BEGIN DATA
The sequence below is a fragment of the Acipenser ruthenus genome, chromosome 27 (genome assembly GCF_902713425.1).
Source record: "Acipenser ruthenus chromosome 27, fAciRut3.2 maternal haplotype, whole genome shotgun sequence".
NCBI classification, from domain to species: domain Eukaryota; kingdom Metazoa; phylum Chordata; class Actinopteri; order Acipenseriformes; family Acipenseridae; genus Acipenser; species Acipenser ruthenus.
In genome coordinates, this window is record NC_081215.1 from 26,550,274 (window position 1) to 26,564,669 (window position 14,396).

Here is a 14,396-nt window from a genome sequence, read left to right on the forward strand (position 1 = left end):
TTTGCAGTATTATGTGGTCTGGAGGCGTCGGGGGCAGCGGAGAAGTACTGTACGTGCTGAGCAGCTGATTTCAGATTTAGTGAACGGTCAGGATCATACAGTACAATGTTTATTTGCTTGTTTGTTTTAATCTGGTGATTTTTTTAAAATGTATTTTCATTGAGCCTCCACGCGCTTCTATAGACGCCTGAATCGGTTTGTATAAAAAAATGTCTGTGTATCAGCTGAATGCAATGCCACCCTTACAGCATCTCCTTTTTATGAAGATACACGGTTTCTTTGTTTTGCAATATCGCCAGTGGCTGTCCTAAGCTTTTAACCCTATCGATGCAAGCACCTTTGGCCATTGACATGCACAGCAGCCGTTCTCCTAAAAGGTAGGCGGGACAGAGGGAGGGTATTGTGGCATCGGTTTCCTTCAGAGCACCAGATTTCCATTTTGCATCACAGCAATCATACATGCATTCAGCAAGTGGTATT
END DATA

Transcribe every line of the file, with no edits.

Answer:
The sequence below is a fragment of the Acipenser ruthenus genome, chromosome 27 (genome assembly GCF_902713425.1).
Source record: "Acipenser ruthenus chromosome 27, fAciRut3.2 maternal haplotype, whole genome shotgun sequence".
NCBI classification, from domain to species: domain Eukaryota; kingdom Metazoa; phylum Chordata; class Actinopteri; order Acipenseriformes; family Acipenseridae; genus Acipenser; species Acipenser ruthenus.
In genome coordinates, this window is record NC_081215.1 from 26,550,274 (window position 1) to 26,564,669 (window position 14,396).

Here is a 14,396-nt window from a genome sequence, read left to right on the forward strand (position 1 = left end):
TTTGCAGTATTATGTGGTCTGGAGGCGTCGGGGGCAGCGGAGAAGTACTGTACGTGCTGAGCAGCTGATTTCAGATTTAGTGAACGGTCAGGATCATACAGTACAATGTTTATTTGCTTGTTTGTTTTAATCTGGTGATTTTTTTAAAATGTATTTTCATTGAGCCTCCACGCGCTTCTATAGACGCCTGAATCGGTTTGTATAAAAAAATGTCTGTGTATCAGCTGAATGCAATGCCACCCTTACAGCATCTCCTTTTTATGAAGATACACGGTTTCTTTGTTTTGCAATATCGCCAGTGGCTGTCCTAAGCTTTTAACCCTATCGATGCAAGCACCTTTGGCCATTGACATGCACAGCAGCCGTTCTCCTAAAAGGTAGGCGGGACAGAGGGAGGGTATTGTGGCATCGGTTTCCTTCAGAGCACCAGATTTCCATTTTGCATCACAGCAATCATACATGCATTCAGCAAGTGGTATT